Miller v. Vesta, Inc., 94-C-1270.

CourtUnited States District Courts. 7th Circuit. United States District Court of Eastern District of Wisconsin
Citation946 F.Supp. 697
Docket NumberNo. 94-C-1270.,94-C-1270.
PartiesElizabeth R. MILLER, Plaintiff, v. VESTA, INC., Defendant.
Decision Date22 November 1996
946 F.Supp. 697
Elizabeth R. MILLER, Plaintiff,
VESTA, INC., Defendant.
No. 94-C-1270.
United States District Court, E.D. Wisconsin.
November 22, 1996.

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Mara Pehkonen-Theno, Theno Law Office, Cudahy, WI, for Plaintiff.

Scott C. Beightol, John J. Kalter, Michael, Best & Friedrich, Milwaukee, WI, for Defendant.




Plaintiff Elizabeth R. Miller, a former employee of defendant Vesta, Inc. ("Vesta"), filed this action pursuant to Title VII of the

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Civil Rights Act of 1964, 42 U.S.C. § 2000e, et seq., on November 14, 1994. She filed an amended complaint on June 19, 1995. The case was assigned to United States Magistrate Judge Aaron E. Goodstein. On August 25, 1995, Magistrate Goodstein ordered, pursuant to the parties' stipulation, that Miller's first and second causes of action in the amended complaint be consolidated as a single cause of action for hostile environment sexual harassment. He also ordered that Miller's third and fourth causes of action remain unaltered. Thus, Miller claims that Vesta discriminated against her on the basis of her sex through both a hostile environment and disparate treatment, and that Vesta discharged her in retaliation for her complaints about sexual harassment by another employee, Lana Schuelke. Miller seeks reinstatement, back pay, and actual, punitive and compensatory damages.

Jurisdiction is proper under 28 U.S.C. § 1331. Venue is proper in this district. Vesta moved to dismiss the action for failure to state a claim, Fed.R.Civ.P. 12(b)(6) and for summary judgment, Fed.R.Civ.P. 56(b). On September 4, 1996, Magistrate Goodstein recommended that Vesta's motion to dismiss be denied, that its motion for summary judgment be granted, and that Miller's complaint and this action be dismissed. The case was assigned to this court for consideration of the recommendation. Miller timely filed objections to the magistrate's recommendation.


Magistrate Goodstein had limited jurisdiction, because the parties did not consent to magistrate jurisdiction. 28 U.S.C. § 636(b)(1)(B). Where a party objects to a magistrate's findings, the district court judge must make de novo determinations as to these findings. 28 U.S.C. § 636(b)(1)(C); U.S. v. Raddatz, 447 U.S. 667, 673-76, 100 S.Ct. 2406, 2411-13, 65 L.Ed.2d 424 (1980); Delgado v. Bowen, 782 F.2d 79, 82 (7th Cir. 1986); Ramirez v. Turner, 991 F.2d 351, 354 (7th Cir.1993). The court may review other portions of the recommendation if appropriate. Delgado, 782 F.2d at 82 (7th Cir.1986); Local Rule 13.02(b). "Although, in absence of such objections, the Court need not make any review, `the better practice' is to afford `some level of review' to dispositive issues, even where a de novo determination is not required." Zimbauer v. Milwaukee Orthopaedic Group, Ltd., 920 F.Supp. 959, 963 (E.D.Wis.1996) (Warren, J.) (quoting Henderson v. Carlson, 812 F.2d 874, 878 (3d Cir.), cert. denied, 484 U.S. 837, 108 S.Ct. 120, 98 L.Ed.2d 79 (1987)). The district court may adopt the recommendation in part or in whole and has final authority of judgment in the case. Delgado, 782 F.2d at 82.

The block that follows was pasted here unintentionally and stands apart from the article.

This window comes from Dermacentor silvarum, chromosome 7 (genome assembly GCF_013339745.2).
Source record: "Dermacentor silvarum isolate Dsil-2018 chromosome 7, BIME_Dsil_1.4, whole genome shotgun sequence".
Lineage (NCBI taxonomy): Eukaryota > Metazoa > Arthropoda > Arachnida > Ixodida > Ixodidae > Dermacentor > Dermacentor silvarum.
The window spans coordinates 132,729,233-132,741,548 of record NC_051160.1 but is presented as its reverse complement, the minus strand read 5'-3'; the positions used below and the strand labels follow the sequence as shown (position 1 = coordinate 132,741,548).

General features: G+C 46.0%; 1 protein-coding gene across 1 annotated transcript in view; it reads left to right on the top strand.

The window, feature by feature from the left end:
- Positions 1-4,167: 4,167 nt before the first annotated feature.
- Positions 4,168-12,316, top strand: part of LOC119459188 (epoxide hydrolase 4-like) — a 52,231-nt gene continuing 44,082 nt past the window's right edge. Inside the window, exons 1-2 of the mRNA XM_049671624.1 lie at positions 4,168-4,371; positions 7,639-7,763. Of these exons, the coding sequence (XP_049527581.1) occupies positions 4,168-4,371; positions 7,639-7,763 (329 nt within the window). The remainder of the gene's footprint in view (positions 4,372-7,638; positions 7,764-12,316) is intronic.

A. Legal Standard

The court may dismiss a complaint pursuant to a Rule 12(b)(6) motion "only if `it is clear beyond doubt that the non-movant can plead no facts that would support his claim for relief.'" Palda v. General Dynamics Corp., 47 F.3d 872, 874 (7th Cir.1995) (quoting Conley v. Gibson, 355 U.S. 41, 45-46, 78 S.Ct. 99, 101-02, 2 L.Ed.2d 80 (1957)). In considering dismissal, the court must "accept as true all the plaintiff's well pleaded factual allegations and the inferences reasonably drawn from them." Gibson v. City of Chicago, 910 F.2d 1510, 1520-21 (7th Cir.1990); see also Travel All Over the World, Inc. v. Kingdom of Saudi Arabia, 73 F.3d 1423, 1428 (7th Cir.1996).

B. Hostile Environment Claim

Although the parties have not objected to the magistrate's recommendation that the motion to dismiss Miller's hostile environment claim be denied, the motion presents an issue of law unresolved by the Seventh Circuit. For this reason, the court will review de novo the magistrate's conclusion that sexual harassment by a person of the same sex as the plaintiff is actionable under Title VII.

The court holds that Title VII prohibits sexual harassment, in the form of a hostile environment, by a person of the same sex as the victim of the harassment. In so deciding, this court agrees with both the magistrate's recommendation and with Judge Warren's conclusion in Johnson v. Hondo, Inc., 940 F.Supp. 1403, 1409 (E.D.Wis.1996) (Warren, J.). These decisions comport with the language

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of the statute and with the majority of federal court decisions addressing the issue.